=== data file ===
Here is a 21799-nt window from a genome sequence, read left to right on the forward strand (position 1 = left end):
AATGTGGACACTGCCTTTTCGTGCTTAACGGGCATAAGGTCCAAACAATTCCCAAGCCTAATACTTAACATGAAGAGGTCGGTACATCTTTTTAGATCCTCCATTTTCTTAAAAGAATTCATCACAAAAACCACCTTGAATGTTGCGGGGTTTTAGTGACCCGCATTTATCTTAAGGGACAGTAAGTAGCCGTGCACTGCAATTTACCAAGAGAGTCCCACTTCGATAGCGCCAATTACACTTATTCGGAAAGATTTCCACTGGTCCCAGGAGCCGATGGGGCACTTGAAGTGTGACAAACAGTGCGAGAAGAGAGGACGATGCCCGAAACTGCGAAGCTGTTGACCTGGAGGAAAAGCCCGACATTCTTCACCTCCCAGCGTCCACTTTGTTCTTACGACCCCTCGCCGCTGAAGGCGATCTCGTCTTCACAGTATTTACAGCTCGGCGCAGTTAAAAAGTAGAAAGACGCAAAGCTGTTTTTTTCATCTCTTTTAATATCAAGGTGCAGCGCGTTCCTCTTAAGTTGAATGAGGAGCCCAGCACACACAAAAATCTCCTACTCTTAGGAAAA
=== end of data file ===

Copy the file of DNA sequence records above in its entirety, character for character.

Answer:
Here is a 21799-nt window from a genome sequence, read left to right on the forward strand (position 1 = left end):
AATGTGGACACTGCCTTTTCGTGCTTAACGGGCATAAGGTCCAAACAATTCCCAAGCCTAATACTTAACATGAAGAGGTCGGTACATCTTTTTAGATCCTCCATTTTCTTAAAAGAATTCATCACAAAAACCACCTTGAATGTTGCGGGGTTTTAGTGACCCGCATTTATCTTAAGGGACAGTAAGTAGCCGTGCACTGCAATTTACCAAGAGAGTCCCACTTCGATAGCGCCAATTACACTTATTCGGAAAGATTTCCACTGGTCCCAGGAGCCGATGGGGCACTTGAAGTGTGACAAACAGTGCGAGAAGAGAGGACGATGCCCGAAACTGCGAAGCTGTTGACCTGGAGGAAAAGCCCGACATTCTTCACCTCCCAGCGTCCACTTTGTTCTTACGACCCCTCGCCGCTGAAGGCGATCTCGTCTTCACAGTATTTACAGCTCGGCGCAGTTAAAAAGTAGAAAGACGCAAAGCTGTTTTTTTCATCTCTTTTAATATCAAGGTGCAGCGCGTTCCTCTTAAGTTGAATGAGGAGCCCAGCACACACAAAAATCTCCTACTCTTAGGAAAA